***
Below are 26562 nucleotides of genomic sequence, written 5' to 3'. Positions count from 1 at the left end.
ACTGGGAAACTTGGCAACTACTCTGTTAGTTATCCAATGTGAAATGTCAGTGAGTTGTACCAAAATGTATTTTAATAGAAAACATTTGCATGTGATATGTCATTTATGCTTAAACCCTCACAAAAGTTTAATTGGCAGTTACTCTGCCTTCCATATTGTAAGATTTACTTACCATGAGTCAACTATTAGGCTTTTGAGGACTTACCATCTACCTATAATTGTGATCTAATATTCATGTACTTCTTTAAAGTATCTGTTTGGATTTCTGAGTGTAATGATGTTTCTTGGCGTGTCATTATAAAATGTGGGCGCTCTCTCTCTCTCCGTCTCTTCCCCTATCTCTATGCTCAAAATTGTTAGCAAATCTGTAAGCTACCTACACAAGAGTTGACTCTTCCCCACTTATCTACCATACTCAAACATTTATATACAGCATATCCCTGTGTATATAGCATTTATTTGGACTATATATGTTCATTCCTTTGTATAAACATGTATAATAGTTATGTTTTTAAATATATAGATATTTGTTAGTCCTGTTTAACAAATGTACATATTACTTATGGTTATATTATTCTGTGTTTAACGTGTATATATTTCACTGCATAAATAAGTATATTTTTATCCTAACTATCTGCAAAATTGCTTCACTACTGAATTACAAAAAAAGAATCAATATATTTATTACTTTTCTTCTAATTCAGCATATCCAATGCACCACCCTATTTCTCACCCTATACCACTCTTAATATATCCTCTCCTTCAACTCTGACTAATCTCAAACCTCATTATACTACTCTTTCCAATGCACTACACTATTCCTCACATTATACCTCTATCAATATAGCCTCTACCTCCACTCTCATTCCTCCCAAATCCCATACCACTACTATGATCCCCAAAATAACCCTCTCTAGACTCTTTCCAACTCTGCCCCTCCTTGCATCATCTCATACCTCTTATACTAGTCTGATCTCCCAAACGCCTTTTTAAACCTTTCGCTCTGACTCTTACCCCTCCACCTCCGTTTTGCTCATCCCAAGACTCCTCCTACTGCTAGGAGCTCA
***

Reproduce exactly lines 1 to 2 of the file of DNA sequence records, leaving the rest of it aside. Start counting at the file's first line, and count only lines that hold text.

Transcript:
Below are 26562 nucleotides of genomic sequence, written 5' to 3'. Positions count from 1 at the left end.
ACTGGGAAACTTGGCAACTACTCTGTTAGTTATCCAATGTGAAATGTCAGTGAGTTGTACCAAAATGTATTTTAATAGAAAACATTTGCATGTGATATGTCATTTATGCTTAAACCCTCACAAAAGTTTAATTGGCAGTTACTCTGCCTTCCATATTGTAAGATTTACTTACCATGAGTCAACTATTAGGCTTTTGAGGACTTACCATCTACCTATAATTGTGATCTAATATTCATGTACTTCTTTAAAGTATCTGTTTGGATTTCTGAGTGTAATGATGTTTCTTGGCGTGTCATTATAAAATGTGGGCGCTCTCTCTCTCTCCGTCTCTTCCCCTATCTCTATGCTCAAAATTGTTAGCAAATCTGTAAGCTACCTACACAAGAGTTGACTCTTCCCCACTTATCTACCATACTCAAACATTTATATACAGCATATCCCTGTGTATATAGCATTTATTTGGACTATATATGTTCATTCCTTTGTATAAACATGTATAATAGTTATGTTTTTAAATATATAGATATTTGTTAGTCCTGTTTAACAAATGTACATATTACTTATGGTTATATTATTCTGTGTTTAACGTGTATATATTTCACTGCATAAATAAGTATATTTTTATCCTAACTATCTGCAAAATTGCTTCACTACTGAATTACAAAAAAAGAATCAATATATTTATTACTTTTCTTCTAATTCAGCATATCCAATGCACCACCCTATTTCTCACCCTATACCACTCTTAATATATCCTCTCCTTCAACTCTGACTAATCTCAAACCTCATTATACTACTCTTTCCAATGCACTACACTATTCCTCACATTATACCTCTATCAATATAGCCTCTACCTCCACTCTCATTCCTCCCAAATCCCATACCACTACTATGATCCCCAAAATAACCCTCTCTAGACTCTTTCCAACTCTGCCCCTCCTTGCATCATCTCATACCTCTTATACTAGTCTGATCTCCCAAACGCCTTTTTAAACCTTTCGCTCTGACTCTTACCCCTCCACCTCCGTTTTGCTCATCCCAAGACTCCTCCTACTGCTAGGAGCTCA